Several short slot canyons wind through the light colored Entrada sandstone rock along the west edge of Lake Powell - one typical example is Blue Pool Wash
, actually quite a long drainage which is a sandy wash for most of its length, flowing from the high cliffs at the edge of Cedar Mountain
in Arizona across a flat plateau, then deepening shortly before the junction with Wahweap Creek
where it forms several moderately deep narrow sections interrupted by dryfalls. The narrows begin just as US 89 crosses the wash, so the canyon is very easily accessed and can be explored in an hour, though ropes are necessary to descend the whole length.
Also of interest nearby is Blue Pool Arch
, a sizeable feature on the south side of the mesa to the west of the highway bridge, a little less than one mile from the slot canyon. The arch may be reached by walking upstream along the wash to the point where a 4WD track crosses the streamway, just before a fork in the drainage, up this track a very short distance to a junction, then northwestwards along a lesser track to the end of a protruding ridge. The arch is a little way along the left (west) side of the ridge, high up, on the rim of the mesa.
The wash passes under highway 89 in Utah between mileposts 3 and 4, about half way between Big Water and the northern turn-off for Wahweap Marina. There is a parking area along a dirt track on the southwest side, just south of the road bridge; the track continues westwards to the vicinity of the arch.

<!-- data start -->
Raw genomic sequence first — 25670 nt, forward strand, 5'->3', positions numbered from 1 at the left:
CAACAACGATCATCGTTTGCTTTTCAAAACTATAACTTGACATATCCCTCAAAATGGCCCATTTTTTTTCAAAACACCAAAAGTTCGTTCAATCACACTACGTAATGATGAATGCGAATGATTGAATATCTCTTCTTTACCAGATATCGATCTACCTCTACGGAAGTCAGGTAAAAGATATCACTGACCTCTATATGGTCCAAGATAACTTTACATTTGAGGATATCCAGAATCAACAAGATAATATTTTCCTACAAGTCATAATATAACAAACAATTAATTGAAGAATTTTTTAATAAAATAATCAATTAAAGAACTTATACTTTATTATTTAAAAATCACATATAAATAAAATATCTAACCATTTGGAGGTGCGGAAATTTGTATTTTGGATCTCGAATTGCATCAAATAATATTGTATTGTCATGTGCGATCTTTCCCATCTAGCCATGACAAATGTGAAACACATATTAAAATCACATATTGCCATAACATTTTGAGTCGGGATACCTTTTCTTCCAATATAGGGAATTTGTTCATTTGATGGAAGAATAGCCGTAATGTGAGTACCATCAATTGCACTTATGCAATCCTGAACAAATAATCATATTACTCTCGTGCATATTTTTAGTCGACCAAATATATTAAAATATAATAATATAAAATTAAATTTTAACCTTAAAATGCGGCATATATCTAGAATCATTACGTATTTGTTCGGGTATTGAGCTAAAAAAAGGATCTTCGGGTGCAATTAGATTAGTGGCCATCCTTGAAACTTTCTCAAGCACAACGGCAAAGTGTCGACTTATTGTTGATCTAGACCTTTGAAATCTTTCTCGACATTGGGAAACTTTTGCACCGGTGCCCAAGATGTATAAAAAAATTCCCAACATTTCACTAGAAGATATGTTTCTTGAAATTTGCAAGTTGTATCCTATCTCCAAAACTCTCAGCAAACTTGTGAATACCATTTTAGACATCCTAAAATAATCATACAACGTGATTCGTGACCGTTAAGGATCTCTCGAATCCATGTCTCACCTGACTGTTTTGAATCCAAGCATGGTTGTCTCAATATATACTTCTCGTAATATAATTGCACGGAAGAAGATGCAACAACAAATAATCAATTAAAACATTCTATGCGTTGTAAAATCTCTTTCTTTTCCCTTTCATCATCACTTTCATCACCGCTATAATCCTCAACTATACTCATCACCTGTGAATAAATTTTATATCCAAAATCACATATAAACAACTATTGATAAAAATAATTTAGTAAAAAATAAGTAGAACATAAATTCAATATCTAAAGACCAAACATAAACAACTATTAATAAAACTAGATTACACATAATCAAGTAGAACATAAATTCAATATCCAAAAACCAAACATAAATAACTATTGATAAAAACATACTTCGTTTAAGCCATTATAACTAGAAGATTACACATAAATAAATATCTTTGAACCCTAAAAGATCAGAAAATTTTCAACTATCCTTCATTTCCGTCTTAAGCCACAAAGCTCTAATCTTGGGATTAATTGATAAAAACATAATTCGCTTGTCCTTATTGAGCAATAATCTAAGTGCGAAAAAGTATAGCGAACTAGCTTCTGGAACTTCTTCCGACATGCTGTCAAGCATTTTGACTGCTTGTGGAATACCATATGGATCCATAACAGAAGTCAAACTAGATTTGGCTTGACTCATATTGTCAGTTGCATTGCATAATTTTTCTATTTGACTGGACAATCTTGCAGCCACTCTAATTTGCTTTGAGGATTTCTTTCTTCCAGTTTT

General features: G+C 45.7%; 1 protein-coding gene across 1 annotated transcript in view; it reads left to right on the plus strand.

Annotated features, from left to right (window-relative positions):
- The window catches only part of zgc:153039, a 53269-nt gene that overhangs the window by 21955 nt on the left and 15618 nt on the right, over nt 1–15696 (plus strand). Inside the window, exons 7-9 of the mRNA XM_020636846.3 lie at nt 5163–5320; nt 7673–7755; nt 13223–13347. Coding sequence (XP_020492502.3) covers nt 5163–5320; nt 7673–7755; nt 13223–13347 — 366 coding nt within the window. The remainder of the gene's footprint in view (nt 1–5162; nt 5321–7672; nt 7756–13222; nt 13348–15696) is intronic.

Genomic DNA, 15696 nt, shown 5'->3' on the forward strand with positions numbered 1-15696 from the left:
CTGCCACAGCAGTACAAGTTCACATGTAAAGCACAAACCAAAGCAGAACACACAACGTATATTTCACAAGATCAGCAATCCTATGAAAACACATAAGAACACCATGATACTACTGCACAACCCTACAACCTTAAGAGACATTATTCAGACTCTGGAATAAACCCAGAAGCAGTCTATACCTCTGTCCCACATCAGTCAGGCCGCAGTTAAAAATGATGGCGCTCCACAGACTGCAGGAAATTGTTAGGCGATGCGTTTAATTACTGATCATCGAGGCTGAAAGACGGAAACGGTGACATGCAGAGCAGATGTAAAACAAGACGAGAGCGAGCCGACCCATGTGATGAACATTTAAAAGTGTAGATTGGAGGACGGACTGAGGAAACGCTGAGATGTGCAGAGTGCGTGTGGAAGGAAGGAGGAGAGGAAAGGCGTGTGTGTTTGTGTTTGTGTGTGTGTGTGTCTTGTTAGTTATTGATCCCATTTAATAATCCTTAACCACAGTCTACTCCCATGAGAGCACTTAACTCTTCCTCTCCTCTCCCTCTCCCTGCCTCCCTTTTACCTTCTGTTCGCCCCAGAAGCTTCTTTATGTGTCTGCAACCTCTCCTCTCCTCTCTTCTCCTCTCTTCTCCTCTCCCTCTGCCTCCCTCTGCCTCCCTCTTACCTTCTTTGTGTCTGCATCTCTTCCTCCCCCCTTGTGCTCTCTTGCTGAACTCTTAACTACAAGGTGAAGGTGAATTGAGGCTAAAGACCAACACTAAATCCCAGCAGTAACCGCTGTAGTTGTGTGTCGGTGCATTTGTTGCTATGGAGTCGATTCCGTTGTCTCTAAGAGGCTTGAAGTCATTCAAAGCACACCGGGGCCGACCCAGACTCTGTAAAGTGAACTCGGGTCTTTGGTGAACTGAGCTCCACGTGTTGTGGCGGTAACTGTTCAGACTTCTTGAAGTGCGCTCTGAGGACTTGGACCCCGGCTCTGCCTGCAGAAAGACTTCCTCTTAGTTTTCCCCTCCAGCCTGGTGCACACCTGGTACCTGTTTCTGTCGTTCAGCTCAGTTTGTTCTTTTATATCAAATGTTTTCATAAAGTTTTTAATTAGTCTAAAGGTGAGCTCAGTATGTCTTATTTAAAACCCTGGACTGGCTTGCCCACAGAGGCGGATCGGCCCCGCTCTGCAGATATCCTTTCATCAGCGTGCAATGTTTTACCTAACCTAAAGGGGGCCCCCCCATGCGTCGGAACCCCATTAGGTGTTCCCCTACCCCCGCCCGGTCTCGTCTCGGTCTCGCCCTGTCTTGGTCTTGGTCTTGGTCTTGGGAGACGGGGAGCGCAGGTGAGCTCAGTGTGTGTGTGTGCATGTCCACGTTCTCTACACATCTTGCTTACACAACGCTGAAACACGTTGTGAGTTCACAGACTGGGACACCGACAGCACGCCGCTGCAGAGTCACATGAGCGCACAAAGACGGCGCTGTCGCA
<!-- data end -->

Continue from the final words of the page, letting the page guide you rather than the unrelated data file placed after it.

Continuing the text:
MapTopoQuest topographic map of Blue Pool Wash
The wash enters a canyon about 200 feet upstream of the bridge, dropping over two small dryfalls then a bigger one directly underneath the highway, formed by a boulder on top of the remains of an old car that was presumably once pushed over the bridge - not an uncommon sight in canyons under bridges, eg Water Holes Canyon
and Bull Valley Gorge
. It isn't easy to climb down without a rope so a better point to enter the canyon is on the other side of the road, down a slickrock slope on the southeast side, though again the canyon downstream soon reaches another sheer fall, beneath a chokestone. Ropes may be left in place here.
There do not appear to be any re-entry points but the lower end of the wash can be reached by walking along the southeast rim then scrambling down the steep cliffs that form the sides of Wahweap Valley. Once the waters of Lake Powell flooded the valley all the way to Blue Pool Wash but they have long since receded and now the floor is covered by bushes, sand dunes and mud flats. The lower end of the wash soon narrows sharply before being blocked by a high dryfall, also with a rope attached at the top end. Curvy reddish rocks rise high above and in general the canyon is nice enough though not especially interesting. There are other short slot-like tributaries in the vicinity on both sides of Wahweap Creek, but none are very narrow or deep.